Editor: Laura Poole Company: Archer Editorial Services, Inc. # of years in editing: 24
Tell us a little about yourself, including how you got started as an editor?
I interned at a university press when I was a senior in college and fell in love with publishing. I dabbled in proofreading, typesetting, and editing and realized my sweet spot was in copyediting. I started my freelance business in 1997, at the age of 24, and have been going strong since then.
What is your area of focus and why did you select this niche?
Scholarly nonfiction in the humanities. I worked my way up from "general nonfiction" to scholarly work over many years. Once I had a loyal client base, I could narrow my focus to the humanities. I enjoy the work and particularly like the challenge of cross-checking references, making notes consistent, and even editing all the chapters of a multi-author edited volume!
Walk us through a typical workday. How do you manage your time?
After I drop my daughter off at school and cruise social media, I'm at the desk and ready to work by 9 am. Morning is my best focus time, so I try to reserve it for editing. Lunch break at midday, then more editing, although I have trouble focusing, so I often mix in errands and business tasks (invoicing, correspondence, cleanup) in the afternoon. I am usually done for the day by 5, if not earlier.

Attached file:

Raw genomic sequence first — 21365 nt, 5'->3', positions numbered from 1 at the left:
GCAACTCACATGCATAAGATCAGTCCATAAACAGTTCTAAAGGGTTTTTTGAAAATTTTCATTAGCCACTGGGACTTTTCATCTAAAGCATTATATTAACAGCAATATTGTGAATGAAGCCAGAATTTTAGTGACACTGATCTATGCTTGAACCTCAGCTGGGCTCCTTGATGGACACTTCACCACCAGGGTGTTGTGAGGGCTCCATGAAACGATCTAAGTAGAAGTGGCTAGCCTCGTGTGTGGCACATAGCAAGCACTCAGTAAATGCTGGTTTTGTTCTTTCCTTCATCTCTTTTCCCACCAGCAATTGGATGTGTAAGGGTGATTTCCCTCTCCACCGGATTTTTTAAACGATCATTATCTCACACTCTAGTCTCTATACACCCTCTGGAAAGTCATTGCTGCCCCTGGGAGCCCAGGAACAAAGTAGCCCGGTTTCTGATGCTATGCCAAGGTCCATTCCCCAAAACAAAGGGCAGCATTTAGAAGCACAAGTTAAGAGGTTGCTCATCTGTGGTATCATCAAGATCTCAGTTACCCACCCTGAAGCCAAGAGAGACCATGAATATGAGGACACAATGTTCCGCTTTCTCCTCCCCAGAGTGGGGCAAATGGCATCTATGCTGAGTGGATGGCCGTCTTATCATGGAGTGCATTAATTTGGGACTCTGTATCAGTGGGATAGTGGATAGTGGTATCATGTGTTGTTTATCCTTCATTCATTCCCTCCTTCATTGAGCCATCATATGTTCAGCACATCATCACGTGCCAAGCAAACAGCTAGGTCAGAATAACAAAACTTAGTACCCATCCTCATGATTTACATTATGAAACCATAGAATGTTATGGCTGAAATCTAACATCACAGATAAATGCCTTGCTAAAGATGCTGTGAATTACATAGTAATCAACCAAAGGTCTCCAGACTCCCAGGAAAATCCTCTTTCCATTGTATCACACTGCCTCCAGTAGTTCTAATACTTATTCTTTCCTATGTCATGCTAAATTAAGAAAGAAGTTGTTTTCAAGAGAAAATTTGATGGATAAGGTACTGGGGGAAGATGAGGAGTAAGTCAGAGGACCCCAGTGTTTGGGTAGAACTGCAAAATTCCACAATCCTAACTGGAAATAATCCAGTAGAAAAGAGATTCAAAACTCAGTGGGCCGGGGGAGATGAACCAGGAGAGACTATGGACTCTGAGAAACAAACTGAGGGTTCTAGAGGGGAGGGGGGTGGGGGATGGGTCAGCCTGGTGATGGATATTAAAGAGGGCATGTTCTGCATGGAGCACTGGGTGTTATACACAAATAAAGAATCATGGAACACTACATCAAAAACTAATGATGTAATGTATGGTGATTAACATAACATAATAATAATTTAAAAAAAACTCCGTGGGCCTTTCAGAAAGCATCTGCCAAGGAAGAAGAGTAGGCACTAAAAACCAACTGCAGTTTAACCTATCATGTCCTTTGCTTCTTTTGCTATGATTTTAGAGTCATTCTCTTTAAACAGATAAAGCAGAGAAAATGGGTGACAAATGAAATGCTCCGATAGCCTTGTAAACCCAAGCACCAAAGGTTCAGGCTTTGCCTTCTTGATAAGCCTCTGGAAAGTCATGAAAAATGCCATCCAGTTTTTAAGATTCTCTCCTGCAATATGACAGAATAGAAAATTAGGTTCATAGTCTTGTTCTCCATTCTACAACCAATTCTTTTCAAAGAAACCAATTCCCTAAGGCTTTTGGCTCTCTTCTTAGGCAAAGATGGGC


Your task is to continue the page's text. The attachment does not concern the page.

What is your favorite thing about being an editor?
Even though my work tends to be "invisible," I love the satisfaction of knowing I helped a writer's work be the best it could be.
What is your biggest challenge and how do you work through this?
Business wise, self-discipline to stay on task is a toughie, something I'm always working on. Editing wise, it's trying to take something badly written and make it good enough--my strength is taking something that's moderately well written and making it excellent!
What are you currently working on?
A handful of things! Articles for a top 5 economics journal, an edited volume on university governance, a volume on popular geography in Tokugawa Japan, and a corporate history.
What advice do you have for someone who is just starting their career as an editor?
Trust yourself--you know more than you think you do. Even if you don't feel ready, dive in to the work and see what happens. Learn graciously from your mistakes. Seek a mentor.